Week 193: Medical checks, then off to Copenhagen

A shitty time in Lesvos this week then off to Copenhagen for the weekend before the Eurovision semi-final.

Week 193: Medical checks, then off to Copenhagen
Welcome to Denmark!

If you don't like shitty puns, then this is NOT the week for you. I suggest you put the blog down and back away slowly.

In part this has been due to the fact we both had colonoscopies scheduled. Which involves a degree of prep. This was not, in fact, too bad. However, it's not worth discussing in detail – suffice to say it's a crappy experience. We're of an age now where we should have had it done a while back, but with COVID, moving countries, etc. etc., it just kept getting pushed off. When friends mentioned they'd found a highly qualified specialist here on Lesvos we fell over backwards (or is that forwards) to line ours up too.

We staggered our appointments a few days apart, so with the fasting and the final prep, the beginning of the week found us boat-bound. Everything was fine, and the process was worthwhile. If you're due a checkup, don't stress and put it off, get it done. The risks of colorectal cancer are very high (1 in 23 men or 1 in 25 women), but regular screening is a simple preventative measure.

The other shitty part of the week has been a couple of boat problems which we're trying to get to the bottom of. At the end of last season we were getting over-voltage errors on the engine, which the mechanic said was the alternators. We had these rebuilt, so they should have been fine, but with our trip to Limnos and back, we were now getting under-voltage warnings. The electrician came out, and the engine batteries were shot – probably because of the overcharging problems with the faulty alternators at the end of last season. All of this diagnosis, of course, happened while I was in the final part of my colon preparation, which was a challenge!

Intense consultations

After the mechanics left, the boat smelt of diesel. Not unusual, but it was quite strong. Then the bilge pumps went off which is unusual. I emptied the bilges, and the smell of diesel was even stronger. At about 3 AM, the bilge pumps went off AGAIN, and this time, I headed down into the engine room to check. I couldn't see anything obvious, but the diesel smell was overwhelming. I pumped the bilges again, and there was visible diesel in the water, so I threw detergent out (to break up the diesel on the surface) and went back to bed. At this point, remember I've been fasting now for five days and not eaten at all for almost 24 hours while having what you might describe as a shitty time. I'm not at peak performance at 3 AM in this state.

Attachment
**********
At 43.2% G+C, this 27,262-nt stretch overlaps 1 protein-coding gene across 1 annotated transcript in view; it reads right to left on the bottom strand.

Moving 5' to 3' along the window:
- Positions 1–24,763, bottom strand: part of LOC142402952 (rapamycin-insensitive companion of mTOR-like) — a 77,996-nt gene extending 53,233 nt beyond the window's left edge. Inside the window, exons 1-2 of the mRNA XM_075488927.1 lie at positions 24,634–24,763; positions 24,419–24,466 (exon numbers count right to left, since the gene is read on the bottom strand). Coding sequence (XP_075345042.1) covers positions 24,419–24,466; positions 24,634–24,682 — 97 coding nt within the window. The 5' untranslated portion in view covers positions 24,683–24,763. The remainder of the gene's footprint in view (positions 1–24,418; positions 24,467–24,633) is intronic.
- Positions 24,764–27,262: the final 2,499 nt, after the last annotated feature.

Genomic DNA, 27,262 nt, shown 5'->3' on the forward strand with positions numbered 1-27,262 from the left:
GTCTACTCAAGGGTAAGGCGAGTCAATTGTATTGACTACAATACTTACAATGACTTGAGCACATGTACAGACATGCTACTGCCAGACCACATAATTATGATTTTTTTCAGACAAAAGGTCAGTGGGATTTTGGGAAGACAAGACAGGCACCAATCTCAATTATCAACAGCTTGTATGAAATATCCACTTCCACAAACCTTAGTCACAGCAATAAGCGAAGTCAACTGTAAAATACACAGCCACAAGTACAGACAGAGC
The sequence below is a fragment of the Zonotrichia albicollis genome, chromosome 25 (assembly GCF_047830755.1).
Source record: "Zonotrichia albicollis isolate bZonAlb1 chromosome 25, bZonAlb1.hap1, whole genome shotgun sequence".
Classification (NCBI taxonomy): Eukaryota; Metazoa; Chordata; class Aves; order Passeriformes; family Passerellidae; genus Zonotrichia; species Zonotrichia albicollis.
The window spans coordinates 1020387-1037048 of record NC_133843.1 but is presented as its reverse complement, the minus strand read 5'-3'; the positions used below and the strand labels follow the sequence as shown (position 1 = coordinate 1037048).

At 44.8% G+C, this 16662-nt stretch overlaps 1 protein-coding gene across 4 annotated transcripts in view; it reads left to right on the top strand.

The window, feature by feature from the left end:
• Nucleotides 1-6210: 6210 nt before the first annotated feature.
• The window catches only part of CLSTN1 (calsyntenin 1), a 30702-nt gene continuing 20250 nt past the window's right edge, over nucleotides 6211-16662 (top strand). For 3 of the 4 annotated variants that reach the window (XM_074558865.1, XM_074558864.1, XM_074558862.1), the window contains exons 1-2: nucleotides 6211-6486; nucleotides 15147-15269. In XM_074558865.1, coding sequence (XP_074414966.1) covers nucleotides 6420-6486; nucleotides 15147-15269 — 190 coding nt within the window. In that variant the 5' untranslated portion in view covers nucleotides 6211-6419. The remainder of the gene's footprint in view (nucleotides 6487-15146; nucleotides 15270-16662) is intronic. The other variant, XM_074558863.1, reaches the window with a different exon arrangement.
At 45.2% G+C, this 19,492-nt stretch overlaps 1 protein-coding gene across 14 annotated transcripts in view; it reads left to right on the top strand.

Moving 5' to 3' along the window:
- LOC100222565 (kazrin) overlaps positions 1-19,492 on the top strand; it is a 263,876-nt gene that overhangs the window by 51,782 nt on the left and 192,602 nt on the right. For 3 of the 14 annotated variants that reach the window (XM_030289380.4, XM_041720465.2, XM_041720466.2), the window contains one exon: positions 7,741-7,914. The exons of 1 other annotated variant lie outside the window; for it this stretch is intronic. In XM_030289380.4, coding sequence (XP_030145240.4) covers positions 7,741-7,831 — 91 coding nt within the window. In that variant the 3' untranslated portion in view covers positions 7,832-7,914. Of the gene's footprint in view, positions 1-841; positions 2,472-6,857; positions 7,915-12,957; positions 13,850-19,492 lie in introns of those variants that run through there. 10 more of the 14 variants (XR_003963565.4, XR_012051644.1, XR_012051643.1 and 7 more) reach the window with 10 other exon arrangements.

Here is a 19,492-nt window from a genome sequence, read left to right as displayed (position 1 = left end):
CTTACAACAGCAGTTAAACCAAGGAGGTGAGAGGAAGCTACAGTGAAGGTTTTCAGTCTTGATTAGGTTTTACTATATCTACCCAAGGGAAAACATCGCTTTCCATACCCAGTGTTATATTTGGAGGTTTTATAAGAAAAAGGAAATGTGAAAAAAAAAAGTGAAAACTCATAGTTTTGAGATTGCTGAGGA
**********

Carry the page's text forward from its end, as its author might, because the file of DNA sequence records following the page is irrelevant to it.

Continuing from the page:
When the bilge went off AGAIN at 6 AM, I went back into the engine room to find diesel running across the floor. It was coming from the generator. The bottom of the generator drip pan was full of diesel, and two rivulets were streaming over the edge into the bilge. Well...

Cleaning up the diesel from the bottom of the generator.

Given the last thing that happened in the engine room was a visit from the mechanics, it's probably related to that. I cut off the fuel at the source, which stopped the leak. We cleaned it all up, and the mechanics returned. The fuel line had separated from the fuel filter and was leaking constantly. It's possible this had been happening for a while, and their clambering in and out of the engine room over the generator (which I do, too) finally separated it. We'll never know. But fortunately, it was an easy fix.

I had a biopsy a few weeks back and went to collect the results. They sat me down in the lab while they looked for records, only to tell me that I had to return next week.

Anyway, there are not many photos from the first part of the week. We were focused on fixing ourselves and the boat. We are both quite frustrated at the moment because, despite the season being underway, we feel like we're actually several steps back. Right now, the boat won't even start because the engine battery is removed, and of course, it's Greek Easter, so that's going to add more delays. We will work to have it all resolved while we're away.

The second part of the week was spent preparing to travel for the next six weeks or so. We've got a busy schedule. Currently, we're in Copenhagen for the next few days. Ella and Inge arrive Sunday morning, and we're all off to Eurovision Semi-Final One on Tuesday.

The future... In Copenhagen, this mobile advertising sign follows you around!

The trip from Mytiline to Copenhagen was very smooth. As Karina said, it's a bit like leaving a country that, in many ways, is 30 years behind in its infrastructure and stepping into one that, on first impression, feels 10 years ahead.

Everyone rides bikes. The city is set up for a walkable, rideable infrastructure. There are very few cars around, and those that are, even the taxis, are almost all electric. Public transport is clean and easy to use. The city feels incredibly quiet. There are a lot of green spaces—in fact, Copenhagen has one of the highest numbers of playgrounds of any city in the world.

We’re on the outskirts of the city, which is understandably very modern, but it's the heart of the city that really shines. Lots of wonderful old buildings and sights to visit. We went to the top of the Rondtaar (Round Tower), ate danishes in Denmark, walked through the King's Gardens, wandered to Tivoli Gardens, ate a wonderful meal and then collapsed back at the apartment some 21,000 steps later.

We're really loving being here and looking forward to sharing it some more with Ella and Inge tomorrow.

This week is more touring Copenhagen, a trip to Malmo, Sweden for the Eurovision semi-final and then off to The Netherlands on Wednesday to start a pet sit.

Until next time,

Tim & Karina